Already prior to the negotiations, many civil society actors and even state leaders, especially those from the Global South, struggled to find their way to Glasgow. According to the COVID-19 regulations in place, many delegates from developing countries would have had to self-isolate upon arrival in Scotland, before attending the conference. But the horrendous hotel prices in and around Glasgow made it impossible for them to do so. Although the COP presidency announced that managed quarantine would be funded by the UK government, civil society organizations did not have information on how to access this funding. At the conference site, many additional COVID-19 restrictions were in place: During the world leaders’ summit in the first two days, two-thirds of the venue were closed for civil society observers. There was a ticketing system for participation but only 40 tickets per observer constituency were issued, although some constituencies, like environmental non-governmental organizations, comprise more than 600 partner organization. Civil society activists were advised to participate virtually but the online platform was unreliable and often did not guarantee that important negotiation streams could be followed by critical observers.
As a consequence, COP26 is conceived not only as the whitest and most privileged, but also as the most exclusionary COP that ever took place. This is also reflected in its outcome, the Glasgow Climate Pact which is a failure from a climate justice perspective: Insufficient mitigation commitments by states made at COP26 in 2021 will still lead to a global warming of 2.4 degrees and thus, UN Secretary-General Antonio Guterres has commented that the 1.5 degree global climate goal is alive “but on live support”.
The G77+China demanded a new financing facility for loss and damage (compensation for harm) but the Glasgow outcome agreement is so weak that it merely mentions the importance of ‘dialogue’ and discussing ‘arrangements’. A sign of hope was sent when Scotland announced that it would shoulder 2 million pounds to address loss and damage but most industrialized countries have actively resisted taking responsibility as they fear to be held liable by international courts for large sums in compensation payments.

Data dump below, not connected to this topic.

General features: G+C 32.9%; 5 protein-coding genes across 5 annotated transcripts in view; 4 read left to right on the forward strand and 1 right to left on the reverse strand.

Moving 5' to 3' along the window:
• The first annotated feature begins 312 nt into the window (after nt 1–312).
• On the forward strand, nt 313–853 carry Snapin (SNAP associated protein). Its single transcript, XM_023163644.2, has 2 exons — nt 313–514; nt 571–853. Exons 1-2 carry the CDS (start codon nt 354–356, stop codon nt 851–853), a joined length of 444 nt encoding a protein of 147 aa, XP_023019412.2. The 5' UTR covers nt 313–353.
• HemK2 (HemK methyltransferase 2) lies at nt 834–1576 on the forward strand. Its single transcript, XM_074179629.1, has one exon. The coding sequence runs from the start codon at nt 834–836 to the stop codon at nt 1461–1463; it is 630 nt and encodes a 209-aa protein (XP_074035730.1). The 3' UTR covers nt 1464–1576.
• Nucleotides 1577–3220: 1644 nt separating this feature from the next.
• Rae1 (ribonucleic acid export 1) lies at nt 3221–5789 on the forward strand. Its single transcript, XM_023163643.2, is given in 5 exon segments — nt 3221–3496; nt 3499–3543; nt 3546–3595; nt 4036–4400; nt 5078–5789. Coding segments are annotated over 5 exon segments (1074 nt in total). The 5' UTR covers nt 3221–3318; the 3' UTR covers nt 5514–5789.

A small win for developing countries is that industrialized countries will need to “at least double” the financial provisions for adaptation measures from 2019 levels by 2025. However, the decision on overall finance did not deliver on the initial COP26 objective to commit to $100bn of climate finance annually to developing nations; this goal will not be met before 2023.
At COP26, the Paris rulebook, i.e. the implementation guidelines of the Paris Agreement, were finalized. These contain references to human rights, social and environmental safeguards, and indigenous peoples’ rights. Important international standards, like Indigenous Peoples’ right to free, prior and informed consent, however, are missing from the Glasgow agreement. This means that carbon market projects remain at the risk of being carried out without obtaining consent from indigenous peoples’ at the local level – an important rights failure that has previously led to conflicts in mitigation policies and rendered them unsustainable. What we can learn from this year’s COP is that a presidency can enable or constrain climate justice advocacy; the UK presidency has certainly done the latter. Nevertheless, it could neither stop a hundred thousand people taking the streets of Glasgow to raise their voices for more meaningful climate action, nor could it halt the official civil society ‘walk-out’ on the last day of negotiations symbolizing disapproval with restrictions and lacking state ambition – and uniting those outside and inside the negotiations in their demand for more climate justice.